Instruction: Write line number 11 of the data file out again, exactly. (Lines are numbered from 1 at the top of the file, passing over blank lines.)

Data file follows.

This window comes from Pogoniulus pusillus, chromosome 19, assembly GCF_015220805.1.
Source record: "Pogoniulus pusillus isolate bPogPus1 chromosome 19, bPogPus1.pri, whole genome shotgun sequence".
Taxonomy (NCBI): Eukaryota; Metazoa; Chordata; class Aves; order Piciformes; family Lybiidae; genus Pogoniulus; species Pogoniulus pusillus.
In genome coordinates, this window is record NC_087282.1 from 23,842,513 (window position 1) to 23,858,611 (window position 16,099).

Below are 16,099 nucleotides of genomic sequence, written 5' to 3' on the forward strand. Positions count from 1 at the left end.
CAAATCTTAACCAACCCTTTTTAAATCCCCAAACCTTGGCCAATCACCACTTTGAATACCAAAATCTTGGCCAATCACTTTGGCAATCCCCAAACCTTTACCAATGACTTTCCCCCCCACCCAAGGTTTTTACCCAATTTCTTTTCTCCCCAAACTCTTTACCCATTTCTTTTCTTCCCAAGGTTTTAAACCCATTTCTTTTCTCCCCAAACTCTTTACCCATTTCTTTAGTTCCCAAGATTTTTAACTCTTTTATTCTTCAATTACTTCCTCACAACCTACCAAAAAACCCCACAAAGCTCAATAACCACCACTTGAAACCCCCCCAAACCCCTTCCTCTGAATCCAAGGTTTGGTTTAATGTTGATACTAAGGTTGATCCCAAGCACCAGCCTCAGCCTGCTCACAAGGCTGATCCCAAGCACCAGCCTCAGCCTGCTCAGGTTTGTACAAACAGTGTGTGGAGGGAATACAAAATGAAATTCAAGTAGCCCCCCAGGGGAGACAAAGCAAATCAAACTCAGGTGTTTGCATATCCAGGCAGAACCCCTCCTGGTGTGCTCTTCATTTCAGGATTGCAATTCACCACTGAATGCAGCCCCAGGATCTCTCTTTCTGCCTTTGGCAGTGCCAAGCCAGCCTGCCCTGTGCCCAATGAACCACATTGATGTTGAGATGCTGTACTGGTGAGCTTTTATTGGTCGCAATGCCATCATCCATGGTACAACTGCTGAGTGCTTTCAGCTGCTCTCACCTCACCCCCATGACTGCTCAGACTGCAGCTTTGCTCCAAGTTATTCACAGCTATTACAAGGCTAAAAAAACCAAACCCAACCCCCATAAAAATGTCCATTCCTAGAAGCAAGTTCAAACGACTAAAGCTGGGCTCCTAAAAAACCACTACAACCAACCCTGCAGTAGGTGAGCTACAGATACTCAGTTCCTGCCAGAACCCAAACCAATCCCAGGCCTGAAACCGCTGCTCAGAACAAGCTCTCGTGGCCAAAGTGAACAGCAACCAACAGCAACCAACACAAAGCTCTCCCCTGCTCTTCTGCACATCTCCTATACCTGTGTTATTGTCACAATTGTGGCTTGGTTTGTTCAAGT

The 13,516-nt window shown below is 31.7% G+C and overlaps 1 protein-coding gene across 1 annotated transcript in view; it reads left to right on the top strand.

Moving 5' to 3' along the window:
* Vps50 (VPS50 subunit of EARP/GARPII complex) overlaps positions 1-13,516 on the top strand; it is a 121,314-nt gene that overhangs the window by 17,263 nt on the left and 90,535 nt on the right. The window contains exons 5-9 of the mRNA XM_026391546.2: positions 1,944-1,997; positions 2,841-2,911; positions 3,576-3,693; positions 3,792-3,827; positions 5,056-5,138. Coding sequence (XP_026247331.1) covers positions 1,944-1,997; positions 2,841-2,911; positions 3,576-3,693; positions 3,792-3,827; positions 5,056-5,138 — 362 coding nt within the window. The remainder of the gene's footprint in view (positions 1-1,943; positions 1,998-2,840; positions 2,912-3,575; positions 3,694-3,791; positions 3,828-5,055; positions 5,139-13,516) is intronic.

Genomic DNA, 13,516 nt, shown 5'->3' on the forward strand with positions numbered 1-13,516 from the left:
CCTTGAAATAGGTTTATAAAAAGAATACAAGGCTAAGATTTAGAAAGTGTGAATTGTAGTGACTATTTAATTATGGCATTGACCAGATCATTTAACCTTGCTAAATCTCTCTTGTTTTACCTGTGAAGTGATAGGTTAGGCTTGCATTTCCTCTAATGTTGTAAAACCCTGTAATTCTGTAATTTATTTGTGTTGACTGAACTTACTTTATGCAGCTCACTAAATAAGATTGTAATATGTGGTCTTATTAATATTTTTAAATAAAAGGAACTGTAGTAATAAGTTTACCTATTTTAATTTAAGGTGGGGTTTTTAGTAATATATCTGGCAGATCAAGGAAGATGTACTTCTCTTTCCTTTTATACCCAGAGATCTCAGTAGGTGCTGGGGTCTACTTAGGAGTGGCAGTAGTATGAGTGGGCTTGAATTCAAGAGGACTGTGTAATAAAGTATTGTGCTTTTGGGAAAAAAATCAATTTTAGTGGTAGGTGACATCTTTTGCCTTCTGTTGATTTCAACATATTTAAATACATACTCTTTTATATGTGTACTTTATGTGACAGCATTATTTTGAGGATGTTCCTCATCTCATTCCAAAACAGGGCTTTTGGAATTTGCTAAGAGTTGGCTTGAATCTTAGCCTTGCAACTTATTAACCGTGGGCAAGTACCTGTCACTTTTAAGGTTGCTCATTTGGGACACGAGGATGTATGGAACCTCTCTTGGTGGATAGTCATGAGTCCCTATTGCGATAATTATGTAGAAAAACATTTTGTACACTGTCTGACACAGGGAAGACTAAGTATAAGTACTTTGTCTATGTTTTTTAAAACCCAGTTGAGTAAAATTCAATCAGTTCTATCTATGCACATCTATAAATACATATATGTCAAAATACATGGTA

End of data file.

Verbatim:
CCTTGAAATAGGTTTATAAAAAGAATACAAGGCTAAGATTTAGAAAGTGTGAATTGTAGTGACTATTTAATTATGGCATTGACCAGATCATTTAACCTTGCTAAATCTCTCTTGTTTTACCTGTGAAGTGATAGGTTAGGCTTGCATTTCCTCTAATGTTGTAAAACCCTGTAATTCTGTAATTTATTTGTGTTGACTGAACTTACTTTATGCAGCTCACTAAATAAGATTGTAATATGTGGTCTTATTAATATTTTTAAATAAAAGGAACTGTAGTAATAAGTTTACCTATTTTAATTTAAGGTGGGGTTTTTAGTAATATATCTGGCAGATCAAGGAAGATGTACTTCTCTTTCCTTTTATACCCAGAGATCTCAGTAGGTGCTGGGGTCTACTTAGGAGTGGCAGTAGTATGAGTGGGCTTGAATTCAAGAGGACTGTGTAATAAAGTATTGTGCTTTTGGGAAAAAAATCAATTTTAGTGGTAGGTGACATCTTTTGCCTTCTGTTGATTTCAACATATTTAAATACATACTCTTTTATATGTGTACTTTATGTGACAGCATTATTTTGAGGATGTTCCTCATCTCATTCCAAAACAGGGCTTTTGGAATTTGCTAAGAGTTGGCTTGAATCTTAGCCTTGCAACTTATTAACCGTGGGCAAGTACCTGTCACTTTTAAGGTTGCTCATTTGGGACACGAGGATGTATGGAACCTCTCTTGGTGGATAGTCATGAGTCCCTATTGCGATAATTATGTAGAAAAACATTTTGTACACTGTCTGACACAGGGAAGACTAAGTATAAGTACTTTGTCTATGTTTTTTAAAACCCAGTTGAGTAAAATTCAATCAGTTCTATCTATGCACATCTATAAATACATATATGTCAAAATACATGGTA